Exploding Experiments for Kids

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Science doesn’t have to be boring. In fact, science can be exciting. Get your students enthused about science by demonstrating these exploding experiments that will raise their interest and curiosity in science. Exploding jack-o'-lanterns, eggs, marshmallows and potato chip rocket cans are sure to accomplish this. Make sure to be safe when performing these experiments.

Exploding Jack-O'-Lantern

Elementary and middle school children will learn a lesson about exothermic reactions while participating in the exploding jack-o'-lantern experiment. Before conducting the experiment, have students define an exothermic reaction. Carve a pumpkin. Pour half a cup of six percent hydrogen peroxide, a tablespoon of liquid dish soap and eight drops of food coloring into a soda bottle. Place the bottle inside the pumpkin. In a separate bowl, mix together a small packet of dry yeast and three tablespoons of warm water. Pour the mixture into the bottle. Place the top back on the jack-o'-lantern and stand back. Foam will explode out of the jack-o'-lantern. The yeast will quickly remove the oxygen from the peroxide, creating lots of bubbles filled with oxygen.

Potato Chip Rocket Can

Middle school through high school children will learn how rockets launch into space while conducting the exploding rocket can experiment. Empty and cut a small hole into both ends of a tall potato chip can. Connect a methane gas tap to a piece of rubber tubing and fill the can full of gas while covering the second hole. Place the can face down on a stand and ensure that students watch from a safe distance. Light the metal end and back away. In approximately one minute the gas and air will cause the potato chip can to launch.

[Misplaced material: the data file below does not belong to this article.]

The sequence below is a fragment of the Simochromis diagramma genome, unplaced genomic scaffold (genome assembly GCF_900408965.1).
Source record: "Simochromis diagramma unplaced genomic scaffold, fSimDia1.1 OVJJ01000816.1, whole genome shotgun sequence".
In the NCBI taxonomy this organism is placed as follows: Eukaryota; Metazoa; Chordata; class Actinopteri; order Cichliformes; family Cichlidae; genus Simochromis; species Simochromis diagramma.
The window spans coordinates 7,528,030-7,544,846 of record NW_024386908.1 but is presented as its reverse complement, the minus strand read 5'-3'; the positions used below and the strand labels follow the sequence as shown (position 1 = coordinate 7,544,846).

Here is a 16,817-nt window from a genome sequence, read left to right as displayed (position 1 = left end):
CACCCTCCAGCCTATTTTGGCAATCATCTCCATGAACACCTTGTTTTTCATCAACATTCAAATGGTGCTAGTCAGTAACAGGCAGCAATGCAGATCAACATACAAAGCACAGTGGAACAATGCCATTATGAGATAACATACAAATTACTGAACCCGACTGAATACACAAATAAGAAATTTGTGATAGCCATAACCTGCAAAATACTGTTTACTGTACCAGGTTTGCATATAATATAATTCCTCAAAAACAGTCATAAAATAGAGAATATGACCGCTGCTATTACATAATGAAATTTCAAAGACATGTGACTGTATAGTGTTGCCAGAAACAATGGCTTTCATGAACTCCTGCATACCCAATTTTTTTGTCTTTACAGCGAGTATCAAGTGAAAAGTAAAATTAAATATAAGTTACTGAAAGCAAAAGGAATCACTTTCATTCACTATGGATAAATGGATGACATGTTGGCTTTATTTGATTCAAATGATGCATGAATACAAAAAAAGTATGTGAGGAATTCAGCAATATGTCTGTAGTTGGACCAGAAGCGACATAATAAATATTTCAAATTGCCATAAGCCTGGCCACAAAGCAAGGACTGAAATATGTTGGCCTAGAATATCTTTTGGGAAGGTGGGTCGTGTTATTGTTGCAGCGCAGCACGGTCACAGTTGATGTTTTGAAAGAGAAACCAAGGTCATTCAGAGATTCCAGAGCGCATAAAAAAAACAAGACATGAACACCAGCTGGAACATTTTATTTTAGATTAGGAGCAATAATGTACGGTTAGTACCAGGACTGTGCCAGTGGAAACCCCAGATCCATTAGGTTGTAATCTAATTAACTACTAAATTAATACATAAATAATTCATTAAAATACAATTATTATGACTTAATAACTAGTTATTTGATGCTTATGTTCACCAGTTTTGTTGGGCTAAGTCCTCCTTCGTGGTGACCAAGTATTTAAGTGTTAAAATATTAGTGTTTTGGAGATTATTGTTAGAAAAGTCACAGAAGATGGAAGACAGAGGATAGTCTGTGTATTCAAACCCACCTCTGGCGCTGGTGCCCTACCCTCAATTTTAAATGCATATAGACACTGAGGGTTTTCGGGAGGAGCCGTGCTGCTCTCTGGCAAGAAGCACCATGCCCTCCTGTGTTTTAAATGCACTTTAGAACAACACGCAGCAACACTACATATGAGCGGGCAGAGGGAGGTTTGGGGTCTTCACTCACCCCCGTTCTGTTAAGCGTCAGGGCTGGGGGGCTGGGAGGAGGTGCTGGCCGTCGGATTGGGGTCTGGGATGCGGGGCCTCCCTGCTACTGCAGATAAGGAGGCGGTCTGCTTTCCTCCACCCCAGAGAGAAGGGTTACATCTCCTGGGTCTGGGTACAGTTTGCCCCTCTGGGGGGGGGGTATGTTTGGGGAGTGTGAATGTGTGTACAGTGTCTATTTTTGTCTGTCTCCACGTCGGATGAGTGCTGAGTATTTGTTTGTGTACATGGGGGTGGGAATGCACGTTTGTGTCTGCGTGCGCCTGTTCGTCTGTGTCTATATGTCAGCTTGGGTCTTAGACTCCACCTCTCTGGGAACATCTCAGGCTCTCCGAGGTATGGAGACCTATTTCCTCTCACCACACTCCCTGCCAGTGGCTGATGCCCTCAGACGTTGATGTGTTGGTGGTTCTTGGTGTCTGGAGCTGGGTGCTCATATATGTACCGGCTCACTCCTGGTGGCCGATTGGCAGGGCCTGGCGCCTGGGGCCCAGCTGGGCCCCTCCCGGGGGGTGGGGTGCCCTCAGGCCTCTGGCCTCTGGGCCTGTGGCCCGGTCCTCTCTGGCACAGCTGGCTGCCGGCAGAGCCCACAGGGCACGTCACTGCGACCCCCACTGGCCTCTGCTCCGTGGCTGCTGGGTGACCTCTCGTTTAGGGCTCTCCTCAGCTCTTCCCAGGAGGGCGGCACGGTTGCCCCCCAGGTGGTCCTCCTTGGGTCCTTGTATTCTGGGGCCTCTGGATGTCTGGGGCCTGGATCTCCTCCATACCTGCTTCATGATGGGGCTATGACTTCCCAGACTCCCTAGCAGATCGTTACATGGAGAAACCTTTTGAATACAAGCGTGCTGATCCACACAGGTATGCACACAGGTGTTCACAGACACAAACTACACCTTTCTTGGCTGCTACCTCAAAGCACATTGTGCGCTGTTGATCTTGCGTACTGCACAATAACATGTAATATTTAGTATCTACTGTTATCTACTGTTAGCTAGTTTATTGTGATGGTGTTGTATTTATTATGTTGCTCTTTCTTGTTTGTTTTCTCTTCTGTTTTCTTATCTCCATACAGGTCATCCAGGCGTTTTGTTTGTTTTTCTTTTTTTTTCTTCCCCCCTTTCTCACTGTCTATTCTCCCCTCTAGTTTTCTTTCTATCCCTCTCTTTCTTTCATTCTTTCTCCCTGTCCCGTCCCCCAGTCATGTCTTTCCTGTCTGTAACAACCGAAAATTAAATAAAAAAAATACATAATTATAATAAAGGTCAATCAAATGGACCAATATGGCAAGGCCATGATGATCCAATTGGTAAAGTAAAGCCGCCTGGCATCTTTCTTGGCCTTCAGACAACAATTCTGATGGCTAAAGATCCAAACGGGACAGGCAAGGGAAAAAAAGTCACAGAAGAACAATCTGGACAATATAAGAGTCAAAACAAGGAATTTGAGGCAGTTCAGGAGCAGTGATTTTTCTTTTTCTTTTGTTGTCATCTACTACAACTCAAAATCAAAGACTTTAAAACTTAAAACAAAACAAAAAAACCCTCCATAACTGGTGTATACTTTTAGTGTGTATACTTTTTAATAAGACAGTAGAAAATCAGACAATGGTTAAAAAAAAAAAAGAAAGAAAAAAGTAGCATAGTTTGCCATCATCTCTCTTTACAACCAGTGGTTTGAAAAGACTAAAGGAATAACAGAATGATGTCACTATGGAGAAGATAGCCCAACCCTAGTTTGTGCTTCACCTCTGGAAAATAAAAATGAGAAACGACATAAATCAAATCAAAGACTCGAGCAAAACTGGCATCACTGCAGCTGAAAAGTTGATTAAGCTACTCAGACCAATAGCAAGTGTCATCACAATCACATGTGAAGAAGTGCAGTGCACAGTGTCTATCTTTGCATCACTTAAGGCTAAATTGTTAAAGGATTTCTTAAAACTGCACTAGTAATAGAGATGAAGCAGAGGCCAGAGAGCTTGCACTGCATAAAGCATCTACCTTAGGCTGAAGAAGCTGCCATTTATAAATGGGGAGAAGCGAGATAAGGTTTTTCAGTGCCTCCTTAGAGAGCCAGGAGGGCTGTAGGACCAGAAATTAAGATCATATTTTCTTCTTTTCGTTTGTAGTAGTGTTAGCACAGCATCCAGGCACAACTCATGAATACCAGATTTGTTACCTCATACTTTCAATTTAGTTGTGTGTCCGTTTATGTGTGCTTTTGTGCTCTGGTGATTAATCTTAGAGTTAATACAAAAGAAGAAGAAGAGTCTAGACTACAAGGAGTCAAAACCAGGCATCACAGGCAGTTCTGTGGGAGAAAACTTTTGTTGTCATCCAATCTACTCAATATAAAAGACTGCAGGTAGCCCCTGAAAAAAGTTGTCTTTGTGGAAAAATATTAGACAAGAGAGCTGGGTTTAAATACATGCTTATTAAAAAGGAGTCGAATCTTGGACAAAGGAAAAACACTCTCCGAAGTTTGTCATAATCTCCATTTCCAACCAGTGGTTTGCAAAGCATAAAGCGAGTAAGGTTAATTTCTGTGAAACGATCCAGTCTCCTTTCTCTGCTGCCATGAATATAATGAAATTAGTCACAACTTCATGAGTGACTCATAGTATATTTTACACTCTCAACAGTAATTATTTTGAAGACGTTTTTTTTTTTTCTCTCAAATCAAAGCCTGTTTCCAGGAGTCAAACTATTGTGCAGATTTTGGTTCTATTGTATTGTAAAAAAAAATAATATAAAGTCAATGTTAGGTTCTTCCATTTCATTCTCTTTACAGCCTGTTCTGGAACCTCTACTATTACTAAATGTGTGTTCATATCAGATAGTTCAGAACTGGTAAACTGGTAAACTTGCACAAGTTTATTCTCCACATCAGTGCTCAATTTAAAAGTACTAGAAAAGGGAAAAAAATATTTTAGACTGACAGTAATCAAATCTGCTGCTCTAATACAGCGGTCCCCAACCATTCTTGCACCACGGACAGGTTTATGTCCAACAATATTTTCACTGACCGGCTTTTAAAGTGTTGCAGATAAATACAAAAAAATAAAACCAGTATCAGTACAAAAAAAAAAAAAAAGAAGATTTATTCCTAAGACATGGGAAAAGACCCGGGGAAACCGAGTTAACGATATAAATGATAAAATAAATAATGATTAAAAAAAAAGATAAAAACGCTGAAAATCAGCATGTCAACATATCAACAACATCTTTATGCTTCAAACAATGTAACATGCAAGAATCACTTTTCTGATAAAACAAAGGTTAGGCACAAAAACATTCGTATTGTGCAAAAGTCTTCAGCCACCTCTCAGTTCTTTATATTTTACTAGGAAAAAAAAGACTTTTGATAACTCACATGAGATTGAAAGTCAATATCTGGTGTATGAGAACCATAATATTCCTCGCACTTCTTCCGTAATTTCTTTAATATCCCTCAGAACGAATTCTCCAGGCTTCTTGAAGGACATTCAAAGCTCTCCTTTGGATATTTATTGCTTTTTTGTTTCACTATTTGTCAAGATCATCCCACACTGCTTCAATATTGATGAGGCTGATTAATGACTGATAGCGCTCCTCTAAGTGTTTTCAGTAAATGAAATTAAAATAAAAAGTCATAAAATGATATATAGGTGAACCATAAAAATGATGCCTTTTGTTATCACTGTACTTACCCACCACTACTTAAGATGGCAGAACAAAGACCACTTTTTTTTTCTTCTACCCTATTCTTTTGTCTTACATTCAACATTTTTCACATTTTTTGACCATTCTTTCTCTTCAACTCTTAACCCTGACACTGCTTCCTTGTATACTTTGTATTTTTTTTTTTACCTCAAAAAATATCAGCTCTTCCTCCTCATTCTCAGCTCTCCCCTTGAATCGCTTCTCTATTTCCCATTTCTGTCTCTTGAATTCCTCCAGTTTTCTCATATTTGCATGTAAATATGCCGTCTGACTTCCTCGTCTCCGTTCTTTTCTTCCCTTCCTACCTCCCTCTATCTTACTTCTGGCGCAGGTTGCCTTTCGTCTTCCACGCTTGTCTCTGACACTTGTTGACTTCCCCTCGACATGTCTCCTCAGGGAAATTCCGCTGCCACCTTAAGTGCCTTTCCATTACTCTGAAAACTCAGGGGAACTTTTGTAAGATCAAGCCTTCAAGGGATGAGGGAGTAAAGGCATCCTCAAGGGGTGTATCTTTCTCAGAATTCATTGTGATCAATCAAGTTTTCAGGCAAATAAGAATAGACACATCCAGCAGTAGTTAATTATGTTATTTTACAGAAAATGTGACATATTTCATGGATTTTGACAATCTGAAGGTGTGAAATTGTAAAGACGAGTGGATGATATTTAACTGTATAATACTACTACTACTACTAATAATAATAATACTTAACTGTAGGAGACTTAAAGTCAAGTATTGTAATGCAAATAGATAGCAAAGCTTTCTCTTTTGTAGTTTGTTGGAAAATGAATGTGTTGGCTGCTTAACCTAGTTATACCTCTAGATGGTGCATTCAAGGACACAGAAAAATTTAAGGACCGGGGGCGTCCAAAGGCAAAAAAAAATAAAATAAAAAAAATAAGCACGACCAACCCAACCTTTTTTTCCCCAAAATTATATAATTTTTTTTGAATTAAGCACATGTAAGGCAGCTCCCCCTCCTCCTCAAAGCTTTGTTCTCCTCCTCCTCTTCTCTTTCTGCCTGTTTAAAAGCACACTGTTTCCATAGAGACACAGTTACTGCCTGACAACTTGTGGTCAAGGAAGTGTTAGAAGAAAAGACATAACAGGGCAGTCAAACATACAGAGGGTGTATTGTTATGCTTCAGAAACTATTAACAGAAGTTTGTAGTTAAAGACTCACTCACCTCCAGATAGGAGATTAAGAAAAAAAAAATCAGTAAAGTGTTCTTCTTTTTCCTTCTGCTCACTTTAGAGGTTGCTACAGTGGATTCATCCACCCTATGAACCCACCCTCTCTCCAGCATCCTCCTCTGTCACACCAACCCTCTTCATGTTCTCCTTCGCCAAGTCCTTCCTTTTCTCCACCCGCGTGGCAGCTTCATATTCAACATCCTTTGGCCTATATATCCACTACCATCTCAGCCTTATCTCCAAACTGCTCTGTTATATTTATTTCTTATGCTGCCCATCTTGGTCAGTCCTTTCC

Exploding Egg

Children will learn a lesson on pressure with this experiment. Middle school students can participate by poking a pin hole in both ends of an egg and blowing the insides out. Place the empty egg shell on a stand and fill with hydrogen. Make sure students watch from a safe distance, light the top of the egg and move away. Hydrogen will rise to the top of the egg and air will fill the bottom. The hydrogen ignites, which cause the gasses in the egg to get very hot and expand. The pressure is too high, so the egg explodes.

Marshmallow Bomb

Give elementary students a lesson in physical science with the marshmallow bomb. A microwave excites water molecules in food. The faster the molecules spin the hotter they become. The heat causes the air bubbles in the marshmallow to expand until it blows up. Place a marshmallow on a plate in a microwave oven for one minute. Experiment with several different time settings to see how long it takes for the marshmallow to explode.


About the Author

Lisa King has a Bachelor of Arts in education. She has been writing articles for over 10 years and currently writes for various websites about education and other topics. King specializes in articles that educate parents with special-needs children.

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